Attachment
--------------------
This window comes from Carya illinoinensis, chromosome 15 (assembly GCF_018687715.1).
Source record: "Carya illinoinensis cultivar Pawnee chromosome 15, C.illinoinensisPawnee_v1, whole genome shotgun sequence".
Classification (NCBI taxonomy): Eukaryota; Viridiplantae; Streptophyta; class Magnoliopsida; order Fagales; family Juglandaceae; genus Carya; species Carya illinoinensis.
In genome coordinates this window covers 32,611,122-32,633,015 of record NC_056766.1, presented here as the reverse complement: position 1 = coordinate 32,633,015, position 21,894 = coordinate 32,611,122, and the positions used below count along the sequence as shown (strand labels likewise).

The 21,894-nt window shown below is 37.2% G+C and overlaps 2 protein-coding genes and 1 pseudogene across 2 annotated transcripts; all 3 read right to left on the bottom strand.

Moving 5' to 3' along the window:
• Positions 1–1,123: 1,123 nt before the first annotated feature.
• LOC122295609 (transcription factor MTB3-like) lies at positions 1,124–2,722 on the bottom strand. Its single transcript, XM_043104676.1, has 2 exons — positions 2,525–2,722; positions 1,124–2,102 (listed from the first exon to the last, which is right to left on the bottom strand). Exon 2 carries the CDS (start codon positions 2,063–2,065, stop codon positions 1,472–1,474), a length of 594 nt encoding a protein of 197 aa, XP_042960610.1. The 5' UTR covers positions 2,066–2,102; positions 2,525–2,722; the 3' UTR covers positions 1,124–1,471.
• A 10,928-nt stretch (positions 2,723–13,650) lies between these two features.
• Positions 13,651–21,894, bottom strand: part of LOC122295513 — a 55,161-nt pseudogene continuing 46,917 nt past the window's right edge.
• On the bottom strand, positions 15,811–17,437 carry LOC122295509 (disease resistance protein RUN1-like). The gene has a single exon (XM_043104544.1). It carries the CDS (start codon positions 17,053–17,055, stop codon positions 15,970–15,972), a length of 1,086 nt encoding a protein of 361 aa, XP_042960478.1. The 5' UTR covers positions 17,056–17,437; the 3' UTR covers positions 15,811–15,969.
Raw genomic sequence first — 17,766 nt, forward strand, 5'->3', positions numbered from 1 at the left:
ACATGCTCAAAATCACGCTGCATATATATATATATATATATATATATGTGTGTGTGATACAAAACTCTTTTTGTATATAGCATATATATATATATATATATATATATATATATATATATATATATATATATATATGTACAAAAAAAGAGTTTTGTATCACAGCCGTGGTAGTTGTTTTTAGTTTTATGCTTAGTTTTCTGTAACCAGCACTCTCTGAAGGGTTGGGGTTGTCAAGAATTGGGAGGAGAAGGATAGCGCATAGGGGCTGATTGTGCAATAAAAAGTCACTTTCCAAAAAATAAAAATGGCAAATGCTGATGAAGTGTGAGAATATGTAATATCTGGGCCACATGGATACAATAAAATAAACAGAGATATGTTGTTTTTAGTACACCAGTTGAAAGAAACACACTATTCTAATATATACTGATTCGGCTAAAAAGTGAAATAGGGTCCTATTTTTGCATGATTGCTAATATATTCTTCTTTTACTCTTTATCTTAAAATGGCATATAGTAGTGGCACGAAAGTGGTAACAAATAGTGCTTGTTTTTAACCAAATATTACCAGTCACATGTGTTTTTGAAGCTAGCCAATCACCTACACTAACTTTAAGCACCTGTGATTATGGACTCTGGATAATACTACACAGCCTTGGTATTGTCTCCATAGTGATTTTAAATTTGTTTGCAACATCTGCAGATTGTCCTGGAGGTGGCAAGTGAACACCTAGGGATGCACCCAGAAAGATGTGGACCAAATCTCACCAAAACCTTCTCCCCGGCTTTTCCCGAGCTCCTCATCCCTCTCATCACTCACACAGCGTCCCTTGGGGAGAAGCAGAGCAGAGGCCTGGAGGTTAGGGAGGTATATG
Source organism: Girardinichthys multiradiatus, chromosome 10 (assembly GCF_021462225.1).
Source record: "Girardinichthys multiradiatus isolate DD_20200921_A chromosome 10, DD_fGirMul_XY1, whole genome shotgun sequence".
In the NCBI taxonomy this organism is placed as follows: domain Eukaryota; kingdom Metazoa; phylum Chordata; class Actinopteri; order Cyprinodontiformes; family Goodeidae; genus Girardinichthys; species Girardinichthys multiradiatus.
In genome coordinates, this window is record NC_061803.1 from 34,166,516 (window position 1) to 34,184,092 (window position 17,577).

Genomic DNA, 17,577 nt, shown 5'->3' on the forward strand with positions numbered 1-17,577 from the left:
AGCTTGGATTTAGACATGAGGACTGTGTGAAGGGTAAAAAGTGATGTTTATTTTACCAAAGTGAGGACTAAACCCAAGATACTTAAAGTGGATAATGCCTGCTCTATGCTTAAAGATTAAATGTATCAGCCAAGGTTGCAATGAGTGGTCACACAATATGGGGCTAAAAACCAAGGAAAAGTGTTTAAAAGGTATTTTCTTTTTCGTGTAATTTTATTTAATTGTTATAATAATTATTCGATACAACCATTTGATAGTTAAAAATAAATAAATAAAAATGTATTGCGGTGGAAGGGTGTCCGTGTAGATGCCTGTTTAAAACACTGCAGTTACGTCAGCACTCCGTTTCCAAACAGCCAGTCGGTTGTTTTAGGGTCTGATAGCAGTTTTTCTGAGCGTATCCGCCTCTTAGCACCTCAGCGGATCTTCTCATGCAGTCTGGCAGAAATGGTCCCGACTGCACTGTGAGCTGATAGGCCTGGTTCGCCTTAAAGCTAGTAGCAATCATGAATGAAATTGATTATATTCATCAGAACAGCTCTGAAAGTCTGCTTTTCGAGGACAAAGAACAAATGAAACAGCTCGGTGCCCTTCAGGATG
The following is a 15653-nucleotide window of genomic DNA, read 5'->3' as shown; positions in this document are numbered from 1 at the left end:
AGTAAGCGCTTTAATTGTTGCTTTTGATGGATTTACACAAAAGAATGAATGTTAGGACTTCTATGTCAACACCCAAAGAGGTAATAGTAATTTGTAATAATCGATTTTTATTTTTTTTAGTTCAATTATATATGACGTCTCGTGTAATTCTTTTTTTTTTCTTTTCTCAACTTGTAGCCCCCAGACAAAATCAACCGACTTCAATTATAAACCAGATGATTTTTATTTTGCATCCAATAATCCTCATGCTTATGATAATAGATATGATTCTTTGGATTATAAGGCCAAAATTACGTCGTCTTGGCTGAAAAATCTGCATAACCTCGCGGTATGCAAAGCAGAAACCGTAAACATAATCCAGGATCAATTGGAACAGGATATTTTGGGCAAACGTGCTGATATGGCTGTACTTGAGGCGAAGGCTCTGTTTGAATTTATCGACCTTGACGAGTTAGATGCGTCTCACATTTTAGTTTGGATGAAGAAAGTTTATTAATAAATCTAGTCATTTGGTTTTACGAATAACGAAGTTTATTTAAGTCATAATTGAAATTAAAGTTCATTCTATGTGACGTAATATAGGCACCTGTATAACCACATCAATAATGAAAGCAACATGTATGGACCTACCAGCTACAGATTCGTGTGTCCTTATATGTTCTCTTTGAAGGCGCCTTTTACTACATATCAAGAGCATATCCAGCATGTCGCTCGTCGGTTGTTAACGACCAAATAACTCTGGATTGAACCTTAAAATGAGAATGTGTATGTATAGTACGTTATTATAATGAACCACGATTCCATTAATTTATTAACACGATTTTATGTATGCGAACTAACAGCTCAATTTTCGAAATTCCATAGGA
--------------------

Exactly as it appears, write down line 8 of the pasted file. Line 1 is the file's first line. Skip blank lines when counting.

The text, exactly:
• LOC122295609 (transcription factor MTB3-like) lies at positions 1,124–2,722 on the bottom strand. Its single transcript, XM_043104676.1, has 2 exons — positions 2,525–2,722; positions 1,124–2,102 (listed from the first exon to the last, which is right to left on the bottom strand). Exon 2 carries the CDS (start codon positions 2,063–2,065, stop codon positions 1,472–1,474), a length of 594 nt encoding a protein of 197 aa, XP_042960610.1. The 5' UTR covers positions 2,066–2,102; positions 2,525–2,722; the 3' UTR covers positions 1,124–1,471.